Just like the primetime series, the cartoon, “24: Little Jack,” will depict a 24-hour period in the life of young Jack Bauer.
“Just because we’ll show Jack as a little kid, doesn’t mean he’s going to stop kicking the ass of all those Arabs he runs into,” says Surnow. “We’re getting our message across to adults that it takes a lot of torture to get the truth from these terrorists, and we believe that children need to see that as well because they’re growing up in an extremely dangerous world.”
(2007-05-03) — A librarian at the Ronald Reagan Presidential Library, where 2008 Republican White House hopefuls will meet for their first debate Thursday night, said today that the famous Reagan mantle is “for reference use only, and will not be loaned out to any of the current crop of candidates.”
The Gipper’s mantle and its companion legacy have not been seen in public since the former conservative standard-bearer wrote a letter announcing to his fellow Americans in November 1994 that he had been diagnosed with Alzheimer’s disease.
“The Reagan mantle and the legacy are not items that anyone can just casually pick up and carry around,” said the unnamed librarian, “although it was President Reagan’s intention that they be kept in circulation, so far no one able to bear them has appeared.”
As for the 10 Republican presidential candidates, the librarian said, “They may come. They may look and talk, but they can’t touch this.”
In a couple of hundred years historians will be comparing the frenzies over our supposed human contribution to global warming to the tumults at the latter end of the tenth century as the Christian millennium approached. Then as now, the doomsters identified human sinfulness as the propulsive factor in the planet's rapid downward slide. Then as now, a buoyant market throve on fear. The Roman Catholic Church sold indulgences like checks. The sinners established a line of credit against bad behavior and could go on sinning. Today a world market in "carbon credits" is in formation. Those whose "carbon footprint" is small can sell their surplus carbon credits to others less virtuous than themselves.But no! It is no less an established Apostle of the Unreformed Church of Secular Orthodoxy than Alexander Cockburn, in the May 17 issue of The Nation.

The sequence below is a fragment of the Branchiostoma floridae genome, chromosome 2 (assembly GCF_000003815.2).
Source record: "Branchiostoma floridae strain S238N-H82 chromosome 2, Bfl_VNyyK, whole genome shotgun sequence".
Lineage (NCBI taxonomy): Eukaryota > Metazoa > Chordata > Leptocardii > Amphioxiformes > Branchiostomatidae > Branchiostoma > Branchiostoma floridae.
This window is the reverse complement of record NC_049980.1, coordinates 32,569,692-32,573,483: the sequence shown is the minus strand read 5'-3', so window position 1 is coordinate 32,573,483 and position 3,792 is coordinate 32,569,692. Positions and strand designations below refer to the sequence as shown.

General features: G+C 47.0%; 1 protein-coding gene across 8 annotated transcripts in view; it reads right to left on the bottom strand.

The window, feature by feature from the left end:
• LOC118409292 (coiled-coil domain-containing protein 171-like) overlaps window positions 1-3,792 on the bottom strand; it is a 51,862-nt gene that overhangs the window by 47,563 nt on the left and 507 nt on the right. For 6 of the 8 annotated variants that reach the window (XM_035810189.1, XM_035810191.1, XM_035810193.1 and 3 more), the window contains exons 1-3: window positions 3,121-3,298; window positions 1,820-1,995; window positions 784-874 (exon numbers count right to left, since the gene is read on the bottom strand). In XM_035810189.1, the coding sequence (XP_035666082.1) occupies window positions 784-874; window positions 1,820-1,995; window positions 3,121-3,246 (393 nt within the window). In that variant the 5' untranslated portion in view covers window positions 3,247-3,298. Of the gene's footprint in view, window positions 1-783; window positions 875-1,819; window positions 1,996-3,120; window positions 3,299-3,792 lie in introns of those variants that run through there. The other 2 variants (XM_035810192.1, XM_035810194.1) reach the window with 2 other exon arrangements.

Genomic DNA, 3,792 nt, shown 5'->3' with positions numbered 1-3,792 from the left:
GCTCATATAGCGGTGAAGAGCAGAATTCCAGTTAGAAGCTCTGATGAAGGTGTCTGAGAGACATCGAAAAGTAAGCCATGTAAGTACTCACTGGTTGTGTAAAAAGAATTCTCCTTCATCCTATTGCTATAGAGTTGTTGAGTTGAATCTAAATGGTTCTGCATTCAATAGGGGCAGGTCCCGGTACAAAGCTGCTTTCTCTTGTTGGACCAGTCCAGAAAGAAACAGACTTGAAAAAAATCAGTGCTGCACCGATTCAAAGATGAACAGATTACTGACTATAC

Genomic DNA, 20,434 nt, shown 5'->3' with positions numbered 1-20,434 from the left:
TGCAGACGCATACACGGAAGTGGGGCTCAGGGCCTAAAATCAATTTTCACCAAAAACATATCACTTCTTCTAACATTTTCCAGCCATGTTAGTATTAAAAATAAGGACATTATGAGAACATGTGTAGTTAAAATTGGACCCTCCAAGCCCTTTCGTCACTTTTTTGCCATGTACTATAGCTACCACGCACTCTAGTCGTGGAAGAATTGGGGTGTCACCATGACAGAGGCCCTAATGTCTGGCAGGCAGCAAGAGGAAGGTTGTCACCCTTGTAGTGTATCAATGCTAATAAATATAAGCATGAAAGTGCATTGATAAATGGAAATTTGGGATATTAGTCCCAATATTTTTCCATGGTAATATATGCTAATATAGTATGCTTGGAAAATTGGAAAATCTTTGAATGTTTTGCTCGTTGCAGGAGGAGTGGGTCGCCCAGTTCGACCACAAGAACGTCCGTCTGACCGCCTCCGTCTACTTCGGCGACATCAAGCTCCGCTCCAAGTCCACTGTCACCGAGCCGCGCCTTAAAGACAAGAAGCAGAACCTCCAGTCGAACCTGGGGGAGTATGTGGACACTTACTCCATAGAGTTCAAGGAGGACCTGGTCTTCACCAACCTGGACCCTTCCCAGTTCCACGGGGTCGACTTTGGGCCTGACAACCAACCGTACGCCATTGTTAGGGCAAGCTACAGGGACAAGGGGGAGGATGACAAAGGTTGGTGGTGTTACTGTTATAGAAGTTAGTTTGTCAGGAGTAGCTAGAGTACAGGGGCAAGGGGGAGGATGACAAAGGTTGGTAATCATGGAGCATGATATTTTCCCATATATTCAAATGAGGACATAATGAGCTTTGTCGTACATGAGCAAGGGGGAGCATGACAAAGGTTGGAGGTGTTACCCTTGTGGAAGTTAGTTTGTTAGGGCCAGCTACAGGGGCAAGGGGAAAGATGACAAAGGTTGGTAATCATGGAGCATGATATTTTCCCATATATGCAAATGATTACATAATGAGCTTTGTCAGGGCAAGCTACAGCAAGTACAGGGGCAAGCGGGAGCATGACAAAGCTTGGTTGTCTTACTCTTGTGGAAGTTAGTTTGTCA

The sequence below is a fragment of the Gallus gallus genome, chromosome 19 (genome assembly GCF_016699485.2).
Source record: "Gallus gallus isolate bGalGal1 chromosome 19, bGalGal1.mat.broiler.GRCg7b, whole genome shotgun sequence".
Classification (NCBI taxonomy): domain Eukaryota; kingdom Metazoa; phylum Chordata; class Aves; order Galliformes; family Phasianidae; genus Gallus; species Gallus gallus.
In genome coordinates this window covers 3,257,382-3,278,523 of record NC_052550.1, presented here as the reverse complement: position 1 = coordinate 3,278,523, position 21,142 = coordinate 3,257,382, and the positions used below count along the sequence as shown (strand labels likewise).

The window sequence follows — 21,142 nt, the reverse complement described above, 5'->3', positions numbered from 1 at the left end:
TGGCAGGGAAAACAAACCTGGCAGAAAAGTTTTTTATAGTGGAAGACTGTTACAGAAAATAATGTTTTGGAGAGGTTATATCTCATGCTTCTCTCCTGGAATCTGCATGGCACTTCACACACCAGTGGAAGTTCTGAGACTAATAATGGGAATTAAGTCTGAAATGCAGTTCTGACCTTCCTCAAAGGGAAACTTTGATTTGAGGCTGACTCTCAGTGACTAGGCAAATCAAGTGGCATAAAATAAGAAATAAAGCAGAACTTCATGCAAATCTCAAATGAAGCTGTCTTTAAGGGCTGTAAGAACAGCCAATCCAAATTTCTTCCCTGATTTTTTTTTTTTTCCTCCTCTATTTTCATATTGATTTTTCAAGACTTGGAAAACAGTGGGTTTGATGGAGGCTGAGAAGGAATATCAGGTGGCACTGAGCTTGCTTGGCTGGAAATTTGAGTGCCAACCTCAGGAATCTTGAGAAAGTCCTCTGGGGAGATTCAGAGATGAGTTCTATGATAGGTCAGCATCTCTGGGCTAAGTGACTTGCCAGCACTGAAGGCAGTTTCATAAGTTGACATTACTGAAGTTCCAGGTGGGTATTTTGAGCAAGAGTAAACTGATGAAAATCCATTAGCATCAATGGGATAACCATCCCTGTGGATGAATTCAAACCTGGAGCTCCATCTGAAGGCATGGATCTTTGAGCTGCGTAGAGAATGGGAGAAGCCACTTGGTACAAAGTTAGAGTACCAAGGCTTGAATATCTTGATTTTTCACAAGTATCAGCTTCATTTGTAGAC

The modern trade is as fantastical as the medieval one. There is still zero empirical evidence that anthropogenic production of carbon dioxide is making any measurable contribution to the world's present warming trend. The greenhouse fearmongers rely on unverified, crudely oversimplified models to finger mankind's sinful contribution--and carbon trafficking, just like the old indulgences, is powered by guilt, credulity, cynicism and greed.
Labels: Global Warming
Labels: Hopeful Signs
Bob Woodward's 2002 effort, "Bush at War," was, in many of its aspects, almost dictated by George Tenet. How do we know this? Well, Tenet is described on the opening page as "a hefty, outgoing son of Greek immigrants," which means that he talked to Woodward on background.In an administration not widely praised for competence or professionalism, Hitchens thinks Tenet stands out as particularly dim and ineffective:
The author is almost the only man who could have known of Zacarias Moussaoui and his co-conspirators—the very man who positively knew they were among us, in flight schools, and then decided to leave them alone. In his latest effusion, he writes: "I do know one thing in my gut. Al-Qaeda is here and waiting." Well, we all know that much by now. But Tenet is one of the few who knew it then, and not just in his "gut" but in his small brain, and who left us all under open skies. His ridiculous agency, supposedly committed to "HUMINT" under his leadership, could not even do what John Walker Lindh had done—namely, infiltrate the Taliban and the Bin Laden circle. It's for this reason that the CIA now has to rely on torturing the few suspects it can catch, a policy, incidentally, that Tenet's book warmly defends.After reciting the litany of Tenet testimony respecting Iraq / al-Qaida connections, Iraqi chemical weapons and nuclear ambitions, Hitchens wonders why Tenet picks out the "slam dunk" remark, and concludes:
A highly irritating expression in Washington has it that "hindsight is always 20-20." Would that it were so. History is not a matter of hindsight and is not, in fact, always written by the victors. In this case, a bogus history is being offered by a real loser whose hindsight is cockeyed and who had no foresight at all.
Labels: Not the New York Times